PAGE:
Bichette brings a lot of things to the table that the Yankees very much need. Perhaps the best way to say it is that he simply doesn’t have a lot of weaknesses. He’s not a speed demon, and based on Statcast’s sprint speed numbers, he doesn’t seem to possess the juice that allowed him to steal 25 bases in 2021.
Given that Bichette suffered through knee and quad injuries last season, that’s not surprising, but even if there’s no room for a bounce-back (which there is), he’s not a negative on the basepaths in any case, which is more than can be said for much of the bozo play we saw last summer. He’s no Gold Glover, but he ought to be a fine third baseman, where range matters even less when you have someone like Volpe on the other side. He won’t win any home run titles, but he’s clubbed 20 homers and 30 doubles in each of the last three years, and that includes a full month lost to the aforementioned leg injuries. At the same time, Bo doesn’t swing and miss much, a relatively rare trait for someone whose power is as consistent as his, and that power doesn’t come at the expense of other kinds of good contact, either, as he’s hit at least .290 in every season he’s appeared in the majors.
To sum it all up, Bichette puts the ball in play a lot, he does it with gusto, and while his subpar walk rates leave something to be desired, he rarely leaves the plate empty-handed. Since the start of 2021 season, Bichette has hit .298 (lots of hits), slugged 181 XBH (not an empty batting average!), and struck out 407 times. Only one other player has bested all three of those milestones, and it’s Freddie Freeman. Even lower the thresholds a bit — .290 average, 150 XBH, 450 strikeouts — and the only other names you get are the likes of Ronald Acuña Jr., Yordan Alvarez, Jose Altuve, Bryce Harper, Trea Turner, and so on. He may not necessarily have the star power, but Bichette is far more of an elite hitter than he’s typically given credit for.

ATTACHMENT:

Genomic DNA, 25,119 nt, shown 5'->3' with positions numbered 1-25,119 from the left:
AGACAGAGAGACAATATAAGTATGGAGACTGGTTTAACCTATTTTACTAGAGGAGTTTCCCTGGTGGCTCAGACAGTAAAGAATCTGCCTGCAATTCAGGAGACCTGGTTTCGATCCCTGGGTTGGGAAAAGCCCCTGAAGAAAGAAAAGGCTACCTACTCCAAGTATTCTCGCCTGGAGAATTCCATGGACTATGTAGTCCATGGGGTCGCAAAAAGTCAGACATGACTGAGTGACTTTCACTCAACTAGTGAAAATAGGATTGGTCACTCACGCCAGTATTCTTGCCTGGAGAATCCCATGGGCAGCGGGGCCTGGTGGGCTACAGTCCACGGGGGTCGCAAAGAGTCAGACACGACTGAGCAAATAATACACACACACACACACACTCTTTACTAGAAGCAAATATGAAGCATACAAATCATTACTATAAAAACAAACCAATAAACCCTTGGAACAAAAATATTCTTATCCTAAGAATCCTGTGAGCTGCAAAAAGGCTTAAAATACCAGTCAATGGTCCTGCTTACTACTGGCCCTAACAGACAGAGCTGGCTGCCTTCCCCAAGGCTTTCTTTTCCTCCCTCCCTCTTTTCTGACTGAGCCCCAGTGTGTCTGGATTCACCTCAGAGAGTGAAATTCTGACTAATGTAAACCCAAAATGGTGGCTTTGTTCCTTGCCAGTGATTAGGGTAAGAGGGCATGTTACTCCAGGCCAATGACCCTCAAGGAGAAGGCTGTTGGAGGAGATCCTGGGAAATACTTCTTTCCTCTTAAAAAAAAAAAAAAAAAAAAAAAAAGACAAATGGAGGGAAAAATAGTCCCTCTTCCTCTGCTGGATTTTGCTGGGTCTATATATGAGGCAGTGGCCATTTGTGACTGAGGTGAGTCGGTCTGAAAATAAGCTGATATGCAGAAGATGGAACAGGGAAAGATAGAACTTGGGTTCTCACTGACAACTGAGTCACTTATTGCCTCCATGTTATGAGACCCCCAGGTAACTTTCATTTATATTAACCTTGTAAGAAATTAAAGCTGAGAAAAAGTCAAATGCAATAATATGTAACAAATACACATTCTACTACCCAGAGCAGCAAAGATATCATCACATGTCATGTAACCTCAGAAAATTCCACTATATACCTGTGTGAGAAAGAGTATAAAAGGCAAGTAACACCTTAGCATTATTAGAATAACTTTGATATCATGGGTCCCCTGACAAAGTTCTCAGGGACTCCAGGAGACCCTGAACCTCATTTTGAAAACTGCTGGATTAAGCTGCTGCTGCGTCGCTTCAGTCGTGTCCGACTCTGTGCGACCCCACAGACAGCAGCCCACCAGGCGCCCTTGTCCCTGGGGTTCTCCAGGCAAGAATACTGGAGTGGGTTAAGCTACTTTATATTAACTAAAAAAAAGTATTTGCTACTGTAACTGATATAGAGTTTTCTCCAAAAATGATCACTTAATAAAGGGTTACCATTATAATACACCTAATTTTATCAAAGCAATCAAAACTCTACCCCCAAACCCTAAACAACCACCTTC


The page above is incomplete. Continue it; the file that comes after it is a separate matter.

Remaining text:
Scheduled to hit free agency after the 2025 season, at which point he’ll be 28, Bichette will be in line for a Turner-esque deal on the open market, if he keeps this up. Outside of Aaron Judge, the Yankees simply don’t have any elite hitters: DJ LeMahieu’s days as an All-Star appear to be in the past; Giancarlo Stanton has hit the aging wall; Anthony Volpe still has a long way to go; Gleyber Torres has settled into good-but-nothing-special territory despite his early-career promise; Jasson Domínguez has come to the plate 33 times in the majors. If New York whiffs on the thinner-than-usual class of hitters at the top of the free agent market, they’ll almost certainly need to turn to trades for some form of recourse, because simply hoping that Oswaldo Cabrera and Oswald Peraza make some kind of step forward isn’t going to help them leapfrog two or three teams in the AL East standings.
Bichette is an outside-the-box trade, but it’s the kind of outside-the-box thinking that Brian Cashman will need to engage in to generate that leapfrog. I can’t quite picture the kid in pinstripes and the cost to pry him away from a division rival would almost certainly be daunting, but the sight alone is something I sure wouldn’t mind seeing.